"It's something I'm always consulting him about ... but he appears to be very sincere, that he enjoys the competitiveness of high-level sport," Moses says. "And in order to do this, you have to keep up with the Jonses with some of the extra stuff."
Coaches face pressure from parents
Some coaches demand total commitment, which makes doing another sport difficult.
But not every coach is like that.
As a kid, Nathaniel Brooks played the highest level of minor hockey in Toronto. He now coaches a competitive team of 10-year-old boys and is also the assistant coach for the Ryerson Rams, a collegiate team in the city. He's a proponent of the multi-sport approach.
"I think what a lot of people don't realize is the similarities between a lot of sports," Brooks says. "I was playing triple-A hockey in Toronto as an 11-year-old and I told my coach I was on the basketball team. He was like, that's great, you being on the basketball team is going help you play defence on the ice."
He wants his players to feel like they have the same choices.
"I tell my kids, if you are a baseball player and we are doing hockey stuff in baseball season, I am not going to tell you that you have to come to hockey before baseball. I think that we have enough time and these kids are on the ice so much and they play so much in the winter that I think it's good to take a little bit of time off.
"I think if you have somebody giving a nine- or 10-year-old an ultimatum about a hockey tournament in June, then you need to rethink what program you are with, especially if you are a multi-sport athlete."
At the same time, Brooks says there is tremendous pressure on coaches, coming mostly from parents, to program every moment.
"The thinking is that we are going to be playing team X during the year and that team is playing in four summer tournaments. We just can't sit there and not do anything. But I think a lot of it is irrelevant and if there's a kid that goes up to summer camp for six weeks and that's what he wants to do, great. Some kids want to skate all summer long. But it should be a choice."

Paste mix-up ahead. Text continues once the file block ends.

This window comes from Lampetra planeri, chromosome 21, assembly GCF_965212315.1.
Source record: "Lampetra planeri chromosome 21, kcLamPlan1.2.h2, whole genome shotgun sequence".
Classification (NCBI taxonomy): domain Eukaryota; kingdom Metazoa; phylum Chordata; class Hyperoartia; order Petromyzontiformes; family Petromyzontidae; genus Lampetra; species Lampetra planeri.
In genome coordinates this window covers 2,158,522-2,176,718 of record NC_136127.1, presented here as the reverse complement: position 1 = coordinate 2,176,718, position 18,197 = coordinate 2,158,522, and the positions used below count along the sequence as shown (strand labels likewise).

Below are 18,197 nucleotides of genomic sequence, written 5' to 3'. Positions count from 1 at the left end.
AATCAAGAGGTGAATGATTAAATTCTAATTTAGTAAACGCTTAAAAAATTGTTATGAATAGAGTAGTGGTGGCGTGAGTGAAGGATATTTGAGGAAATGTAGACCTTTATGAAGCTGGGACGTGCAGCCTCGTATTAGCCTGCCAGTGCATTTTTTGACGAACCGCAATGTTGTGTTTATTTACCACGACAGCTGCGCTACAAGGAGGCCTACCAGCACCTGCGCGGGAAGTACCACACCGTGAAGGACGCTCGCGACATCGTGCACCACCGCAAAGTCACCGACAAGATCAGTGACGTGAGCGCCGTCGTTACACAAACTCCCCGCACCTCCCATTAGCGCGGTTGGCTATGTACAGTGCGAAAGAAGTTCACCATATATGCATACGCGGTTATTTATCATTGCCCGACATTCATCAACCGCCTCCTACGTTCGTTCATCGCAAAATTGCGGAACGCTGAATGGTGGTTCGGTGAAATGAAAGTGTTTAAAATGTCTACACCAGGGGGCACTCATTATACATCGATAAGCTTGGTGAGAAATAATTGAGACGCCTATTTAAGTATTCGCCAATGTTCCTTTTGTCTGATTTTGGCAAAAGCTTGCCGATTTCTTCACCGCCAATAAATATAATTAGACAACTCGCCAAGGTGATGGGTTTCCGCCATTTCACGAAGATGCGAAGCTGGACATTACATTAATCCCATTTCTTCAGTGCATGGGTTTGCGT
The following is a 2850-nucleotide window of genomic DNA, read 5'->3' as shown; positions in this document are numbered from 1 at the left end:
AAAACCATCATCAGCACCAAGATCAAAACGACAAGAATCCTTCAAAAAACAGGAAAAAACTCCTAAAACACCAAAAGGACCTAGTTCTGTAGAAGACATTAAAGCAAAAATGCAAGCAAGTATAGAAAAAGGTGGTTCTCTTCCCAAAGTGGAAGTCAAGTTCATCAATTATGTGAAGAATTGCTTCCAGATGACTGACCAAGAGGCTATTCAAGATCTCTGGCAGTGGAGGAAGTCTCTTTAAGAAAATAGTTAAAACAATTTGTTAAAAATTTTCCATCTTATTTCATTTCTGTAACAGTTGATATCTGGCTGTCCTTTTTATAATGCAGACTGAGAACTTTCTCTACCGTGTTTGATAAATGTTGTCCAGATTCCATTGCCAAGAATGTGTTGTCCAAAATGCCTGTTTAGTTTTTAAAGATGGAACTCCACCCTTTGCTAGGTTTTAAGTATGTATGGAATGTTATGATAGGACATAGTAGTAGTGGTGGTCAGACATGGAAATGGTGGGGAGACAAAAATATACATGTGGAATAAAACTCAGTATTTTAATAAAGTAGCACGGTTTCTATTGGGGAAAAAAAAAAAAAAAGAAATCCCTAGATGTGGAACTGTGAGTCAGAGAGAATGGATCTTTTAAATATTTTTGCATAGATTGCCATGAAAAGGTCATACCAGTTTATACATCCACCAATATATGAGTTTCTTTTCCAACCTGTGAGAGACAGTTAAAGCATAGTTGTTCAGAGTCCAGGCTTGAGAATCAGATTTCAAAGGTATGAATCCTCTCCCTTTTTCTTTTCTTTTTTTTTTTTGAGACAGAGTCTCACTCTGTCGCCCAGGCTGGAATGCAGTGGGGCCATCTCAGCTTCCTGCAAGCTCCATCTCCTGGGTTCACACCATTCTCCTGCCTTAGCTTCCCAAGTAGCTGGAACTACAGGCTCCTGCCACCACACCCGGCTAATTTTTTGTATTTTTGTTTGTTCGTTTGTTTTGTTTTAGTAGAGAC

Not better to burn out
There are also dangers, Brooks points out, in putting all your eggs in one basket.
"What parents need to realize is that kids that are doing [only one sport] are risking burnout more than other kids [who play multiple sports] are risking not reaching their potential."
Monette says real change won't come through top-down ultimatums from national organizations like Hockey Canada. He says it must be driven by parents, volunteers and the local organizations who deliver programs.
"If your eight-year-old daughter plays for a coach that believes it is a good thing to schedule five practices a week, and your minor soccer association allows it, and the league your daughter plays in schedules three games a week, then multi-sport participation is simply not possible for your daughter," he says. "Even if Soccer Canada supports multi-sport."
Creating an environment where multi-sport athletes can actually thrive, he says, will require "a situation in which the gatekeepers of sport, both at the top and the grassroots level, understand that kids who practice many different sports and activities at a younger age are set up for success later."
In a system organized around this notion, Monette says, "Sports are not competing against each other to attract eight-year-old kids, but working together to create schedules to allow kids to participate in more than one sport."
In other words, everyone will have to get on board.